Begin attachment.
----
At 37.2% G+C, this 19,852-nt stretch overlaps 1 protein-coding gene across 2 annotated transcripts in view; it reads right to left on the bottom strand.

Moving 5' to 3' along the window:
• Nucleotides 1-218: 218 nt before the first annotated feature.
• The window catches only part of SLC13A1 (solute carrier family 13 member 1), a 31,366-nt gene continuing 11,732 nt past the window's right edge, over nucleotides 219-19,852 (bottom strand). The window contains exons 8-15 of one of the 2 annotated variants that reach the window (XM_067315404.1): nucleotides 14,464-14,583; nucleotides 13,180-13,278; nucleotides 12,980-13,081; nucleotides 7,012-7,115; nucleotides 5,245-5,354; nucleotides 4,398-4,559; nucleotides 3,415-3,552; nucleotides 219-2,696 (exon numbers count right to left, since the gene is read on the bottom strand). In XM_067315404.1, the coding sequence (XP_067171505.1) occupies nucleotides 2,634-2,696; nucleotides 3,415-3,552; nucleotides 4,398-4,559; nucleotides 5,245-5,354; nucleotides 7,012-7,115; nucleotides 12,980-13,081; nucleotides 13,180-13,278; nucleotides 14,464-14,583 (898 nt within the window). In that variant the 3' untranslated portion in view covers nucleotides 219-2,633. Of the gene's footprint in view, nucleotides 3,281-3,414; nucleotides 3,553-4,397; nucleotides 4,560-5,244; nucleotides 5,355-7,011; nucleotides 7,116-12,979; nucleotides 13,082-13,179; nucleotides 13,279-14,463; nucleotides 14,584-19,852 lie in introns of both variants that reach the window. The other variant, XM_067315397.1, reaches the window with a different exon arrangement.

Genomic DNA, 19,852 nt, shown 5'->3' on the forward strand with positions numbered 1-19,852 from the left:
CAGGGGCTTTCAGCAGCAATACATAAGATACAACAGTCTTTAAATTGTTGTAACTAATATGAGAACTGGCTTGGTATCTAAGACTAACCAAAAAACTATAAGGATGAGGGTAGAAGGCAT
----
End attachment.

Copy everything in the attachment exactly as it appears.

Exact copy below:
At 37.2% G+C, this 19,852-nt stretch overlaps 1 protein-coding gene across 2 annotated transcripts in view; it reads right to left on the bottom strand.

Moving 5' to 3' along the window:
• Nucleotides 1-218: 218 nt before the first annotated feature.
• The window catches only part of SLC13A1 (solute carrier family 13 member 1), a 31,366-nt gene continuing 11,732 nt past the window's right edge, over nucleotides 219-19,852 (bottom strand). The window contains exons 8-15 of one of the 2 annotated variants that reach the window (XM_067315404.1): nucleotides 14,464-14,583; nucleotides 13,180-13,278; nucleotides 12,980-13,081; nucleotides 7,012-7,115; nucleotides 5,245-5,354; nucleotides 4,398-4,559; nucleotides 3,415-3,552; nucleotides 219-2,696 (exon numbers count right to left, since the gene is read on the bottom strand). In XM_067315404.1, the coding sequence (XP_067171505.1) occupies nucleotides 2,634-2,696; nucleotides 3,415-3,552; nucleotides 4,398-4,559; nucleotides 5,245-5,354; nucleotides 7,012-7,115; nucleotides 12,980-13,081; nucleotides 13,180-13,278; nucleotides 14,464-14,583 (898 nt within the window). In that variant the 3' untranslated portion in view covers nucleotides 219-2,633. Of the gene's footprint in view, nucleotides 3,281-3,414; nucleotides 3,553-4,397; nucleotides 4,560-5,244; nucleotides 5,355-7,011; nucleotides 7,116-12,979; nucleotides 13,082-13,179; nucleotides 13,279-14,463; nucleotides 14,584-19,852 lie in introns of both variants that reach the window. The other variant, XM_067315397.1, reaches the window with a different exon arrangement.

Genomic DNA, 19,852 nt, shown 5'->3' on the forward strand with positions numbered 1-19,852 from the left:
CAGGGGCTTTCAGCAGCAATACATAAGATACAACAGTCTTTAAATTGTTGTAACTAATATGAGAACTGGCTTGGTATCTAAGACTAACCAAAAAACTATAAGGATGAGGGTAGAAGGCAT